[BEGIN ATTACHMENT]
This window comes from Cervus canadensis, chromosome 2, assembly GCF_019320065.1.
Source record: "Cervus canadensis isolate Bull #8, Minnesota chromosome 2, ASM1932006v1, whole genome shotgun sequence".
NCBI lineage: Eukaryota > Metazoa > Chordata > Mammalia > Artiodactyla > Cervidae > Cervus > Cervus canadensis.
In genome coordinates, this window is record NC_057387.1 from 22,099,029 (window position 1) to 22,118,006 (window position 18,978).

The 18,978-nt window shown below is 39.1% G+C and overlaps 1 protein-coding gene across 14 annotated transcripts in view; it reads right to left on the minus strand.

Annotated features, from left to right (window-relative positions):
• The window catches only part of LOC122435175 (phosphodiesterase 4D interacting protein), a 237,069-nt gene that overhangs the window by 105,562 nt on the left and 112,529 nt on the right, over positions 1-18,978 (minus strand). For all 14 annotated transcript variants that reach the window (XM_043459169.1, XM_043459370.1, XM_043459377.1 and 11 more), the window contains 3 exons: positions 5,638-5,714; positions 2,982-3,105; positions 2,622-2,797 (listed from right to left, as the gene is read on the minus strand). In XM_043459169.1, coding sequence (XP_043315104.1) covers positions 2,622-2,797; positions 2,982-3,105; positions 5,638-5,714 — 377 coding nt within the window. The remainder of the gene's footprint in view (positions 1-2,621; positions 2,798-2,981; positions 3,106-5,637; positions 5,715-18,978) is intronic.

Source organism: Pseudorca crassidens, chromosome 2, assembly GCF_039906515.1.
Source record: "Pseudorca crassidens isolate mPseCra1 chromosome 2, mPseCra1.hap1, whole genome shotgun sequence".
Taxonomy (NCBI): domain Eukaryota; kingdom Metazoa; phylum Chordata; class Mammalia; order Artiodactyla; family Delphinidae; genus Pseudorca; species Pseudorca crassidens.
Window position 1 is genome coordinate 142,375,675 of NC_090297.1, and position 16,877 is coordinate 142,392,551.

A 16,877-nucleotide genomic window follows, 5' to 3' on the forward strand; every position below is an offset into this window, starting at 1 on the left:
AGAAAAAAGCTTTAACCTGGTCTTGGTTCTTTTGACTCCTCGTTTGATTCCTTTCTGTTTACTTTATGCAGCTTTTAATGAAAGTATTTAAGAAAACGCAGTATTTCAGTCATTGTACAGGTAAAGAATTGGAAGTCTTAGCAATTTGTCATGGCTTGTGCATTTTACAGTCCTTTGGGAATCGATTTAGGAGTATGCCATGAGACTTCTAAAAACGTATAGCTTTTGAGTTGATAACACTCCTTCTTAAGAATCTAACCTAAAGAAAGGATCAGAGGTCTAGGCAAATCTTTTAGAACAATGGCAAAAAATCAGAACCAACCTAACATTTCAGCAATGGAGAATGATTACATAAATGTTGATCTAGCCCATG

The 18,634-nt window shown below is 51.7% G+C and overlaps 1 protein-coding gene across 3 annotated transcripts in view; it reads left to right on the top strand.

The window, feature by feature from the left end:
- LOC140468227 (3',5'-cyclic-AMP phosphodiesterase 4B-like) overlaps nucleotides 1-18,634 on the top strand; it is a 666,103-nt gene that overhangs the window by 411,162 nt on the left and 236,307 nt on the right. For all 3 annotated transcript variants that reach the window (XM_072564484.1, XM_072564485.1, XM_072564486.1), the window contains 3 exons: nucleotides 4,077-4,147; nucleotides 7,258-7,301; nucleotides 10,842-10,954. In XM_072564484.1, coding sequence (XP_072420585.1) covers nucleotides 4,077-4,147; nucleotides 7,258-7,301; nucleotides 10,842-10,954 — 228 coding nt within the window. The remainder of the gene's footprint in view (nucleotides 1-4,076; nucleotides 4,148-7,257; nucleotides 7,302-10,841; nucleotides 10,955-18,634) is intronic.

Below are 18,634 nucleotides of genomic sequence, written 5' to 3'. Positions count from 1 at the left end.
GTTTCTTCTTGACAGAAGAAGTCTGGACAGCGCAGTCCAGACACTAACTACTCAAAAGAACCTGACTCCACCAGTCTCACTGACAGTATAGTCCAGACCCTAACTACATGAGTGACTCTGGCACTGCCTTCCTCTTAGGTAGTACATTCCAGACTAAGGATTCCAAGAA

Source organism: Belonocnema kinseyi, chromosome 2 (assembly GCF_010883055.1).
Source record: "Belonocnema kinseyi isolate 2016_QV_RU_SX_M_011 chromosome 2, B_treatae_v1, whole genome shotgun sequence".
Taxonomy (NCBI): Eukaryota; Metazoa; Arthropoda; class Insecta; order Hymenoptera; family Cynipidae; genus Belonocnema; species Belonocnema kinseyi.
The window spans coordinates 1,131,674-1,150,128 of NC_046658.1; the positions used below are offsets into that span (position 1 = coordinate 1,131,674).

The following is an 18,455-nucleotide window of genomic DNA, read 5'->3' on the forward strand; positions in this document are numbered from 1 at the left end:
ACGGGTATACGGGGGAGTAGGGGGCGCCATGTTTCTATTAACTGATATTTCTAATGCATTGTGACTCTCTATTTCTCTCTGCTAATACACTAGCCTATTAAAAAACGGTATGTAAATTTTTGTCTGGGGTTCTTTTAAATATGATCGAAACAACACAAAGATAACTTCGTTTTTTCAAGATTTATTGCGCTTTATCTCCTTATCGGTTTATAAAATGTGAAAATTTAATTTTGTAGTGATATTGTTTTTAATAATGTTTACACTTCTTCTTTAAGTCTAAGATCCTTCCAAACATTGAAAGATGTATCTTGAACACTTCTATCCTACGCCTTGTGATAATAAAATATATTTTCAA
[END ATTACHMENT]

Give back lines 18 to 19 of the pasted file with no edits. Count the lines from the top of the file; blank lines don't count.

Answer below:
GTTTCTTCTTGACAGAAGAAGTCTGGACAGCGCAGTCCAGACACTAACTACTCAAAAGAACCTGACTCCACCAGTCTCACTGACAGTATAGTCCAGACCCTAACTACATGAGTGACTCTGGCACTGCCTTCCTCTTAGGTAGTACATTCCAGACTAAGGATTCCAAGAA

Source organism: Belonocnema kinseyi, chromosome 2 (assembly GCF_010883055.1).